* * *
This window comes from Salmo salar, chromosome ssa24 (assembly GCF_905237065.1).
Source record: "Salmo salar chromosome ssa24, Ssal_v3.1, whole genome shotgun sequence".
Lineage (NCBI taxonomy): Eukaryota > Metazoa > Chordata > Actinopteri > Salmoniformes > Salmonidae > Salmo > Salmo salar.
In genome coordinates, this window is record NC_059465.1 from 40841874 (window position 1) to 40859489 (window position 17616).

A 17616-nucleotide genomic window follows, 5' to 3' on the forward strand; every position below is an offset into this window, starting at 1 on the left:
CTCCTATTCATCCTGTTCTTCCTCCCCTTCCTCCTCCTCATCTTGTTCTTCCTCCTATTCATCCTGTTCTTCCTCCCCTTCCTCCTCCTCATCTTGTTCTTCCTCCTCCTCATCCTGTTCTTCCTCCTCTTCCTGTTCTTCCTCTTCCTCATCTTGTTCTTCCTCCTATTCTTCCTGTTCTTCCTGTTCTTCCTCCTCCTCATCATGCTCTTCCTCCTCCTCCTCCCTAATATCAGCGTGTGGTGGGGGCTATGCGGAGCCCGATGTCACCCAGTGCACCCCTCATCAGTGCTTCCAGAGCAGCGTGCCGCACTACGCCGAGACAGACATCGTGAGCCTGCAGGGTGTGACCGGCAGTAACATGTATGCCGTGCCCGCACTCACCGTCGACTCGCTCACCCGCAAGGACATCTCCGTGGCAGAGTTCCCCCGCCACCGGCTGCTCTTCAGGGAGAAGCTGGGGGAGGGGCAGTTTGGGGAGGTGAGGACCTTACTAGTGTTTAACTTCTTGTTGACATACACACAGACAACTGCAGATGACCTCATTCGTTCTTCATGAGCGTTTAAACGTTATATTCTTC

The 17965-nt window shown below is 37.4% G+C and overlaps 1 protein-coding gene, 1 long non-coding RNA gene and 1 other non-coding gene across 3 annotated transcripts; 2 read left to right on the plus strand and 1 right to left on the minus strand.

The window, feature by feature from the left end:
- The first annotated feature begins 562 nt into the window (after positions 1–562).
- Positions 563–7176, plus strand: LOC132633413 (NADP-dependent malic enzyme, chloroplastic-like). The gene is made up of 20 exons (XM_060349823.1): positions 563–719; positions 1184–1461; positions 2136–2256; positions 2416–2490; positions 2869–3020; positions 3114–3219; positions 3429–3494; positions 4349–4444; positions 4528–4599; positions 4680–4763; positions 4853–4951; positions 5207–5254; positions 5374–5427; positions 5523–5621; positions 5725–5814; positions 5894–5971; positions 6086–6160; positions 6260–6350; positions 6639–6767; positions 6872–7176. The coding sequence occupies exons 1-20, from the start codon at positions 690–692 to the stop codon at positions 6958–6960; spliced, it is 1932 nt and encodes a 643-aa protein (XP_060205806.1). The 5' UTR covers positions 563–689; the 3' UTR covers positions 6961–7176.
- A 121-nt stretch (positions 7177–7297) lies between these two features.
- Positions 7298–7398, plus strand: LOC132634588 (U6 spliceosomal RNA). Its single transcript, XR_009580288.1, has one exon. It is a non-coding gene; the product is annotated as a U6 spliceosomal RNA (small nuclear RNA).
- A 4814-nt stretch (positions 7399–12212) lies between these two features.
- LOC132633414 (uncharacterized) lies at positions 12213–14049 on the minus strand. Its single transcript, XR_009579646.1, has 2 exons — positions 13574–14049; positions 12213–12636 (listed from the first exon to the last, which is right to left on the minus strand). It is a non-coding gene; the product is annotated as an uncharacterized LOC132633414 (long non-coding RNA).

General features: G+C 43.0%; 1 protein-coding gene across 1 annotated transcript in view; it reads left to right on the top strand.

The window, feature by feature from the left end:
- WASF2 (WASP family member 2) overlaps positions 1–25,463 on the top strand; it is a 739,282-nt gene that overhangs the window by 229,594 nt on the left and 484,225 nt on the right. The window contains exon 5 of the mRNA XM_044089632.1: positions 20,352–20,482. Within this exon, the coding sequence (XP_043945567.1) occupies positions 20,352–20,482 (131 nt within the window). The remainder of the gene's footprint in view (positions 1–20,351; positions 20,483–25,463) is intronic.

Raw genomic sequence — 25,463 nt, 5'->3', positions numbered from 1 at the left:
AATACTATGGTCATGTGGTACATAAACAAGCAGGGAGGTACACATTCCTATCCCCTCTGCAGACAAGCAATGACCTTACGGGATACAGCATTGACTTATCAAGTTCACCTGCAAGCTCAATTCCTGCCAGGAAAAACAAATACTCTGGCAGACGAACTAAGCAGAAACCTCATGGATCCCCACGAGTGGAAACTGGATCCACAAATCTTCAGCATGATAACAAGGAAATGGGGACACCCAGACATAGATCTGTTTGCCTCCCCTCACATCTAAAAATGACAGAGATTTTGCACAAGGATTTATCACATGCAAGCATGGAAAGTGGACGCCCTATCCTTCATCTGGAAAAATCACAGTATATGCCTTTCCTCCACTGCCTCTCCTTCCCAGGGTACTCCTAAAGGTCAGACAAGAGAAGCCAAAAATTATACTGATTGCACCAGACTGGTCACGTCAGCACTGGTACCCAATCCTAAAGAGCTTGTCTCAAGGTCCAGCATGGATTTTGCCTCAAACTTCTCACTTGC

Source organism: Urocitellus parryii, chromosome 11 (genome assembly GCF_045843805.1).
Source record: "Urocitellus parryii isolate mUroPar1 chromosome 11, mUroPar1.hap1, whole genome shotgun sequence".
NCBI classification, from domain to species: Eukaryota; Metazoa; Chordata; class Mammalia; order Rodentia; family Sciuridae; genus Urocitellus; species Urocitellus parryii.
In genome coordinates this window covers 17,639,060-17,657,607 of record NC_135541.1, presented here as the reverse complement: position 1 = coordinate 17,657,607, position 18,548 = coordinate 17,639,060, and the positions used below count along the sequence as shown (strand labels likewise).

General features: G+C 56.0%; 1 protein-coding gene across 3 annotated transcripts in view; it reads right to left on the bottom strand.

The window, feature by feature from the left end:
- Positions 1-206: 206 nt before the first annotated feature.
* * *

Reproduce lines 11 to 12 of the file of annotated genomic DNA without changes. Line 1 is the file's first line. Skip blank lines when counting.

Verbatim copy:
- A 121-nt stretch (positions 7177–7297) lies between these two features.
- Positions 7298–7398, plus strand: LOC132634588 (U6 spliceosomal RNA). Its single transcript, XR_009580288.1, has one exon. It is a non-coding gene; the product is annotated as a U6 spliceosomal RNA (small nuclear RNA).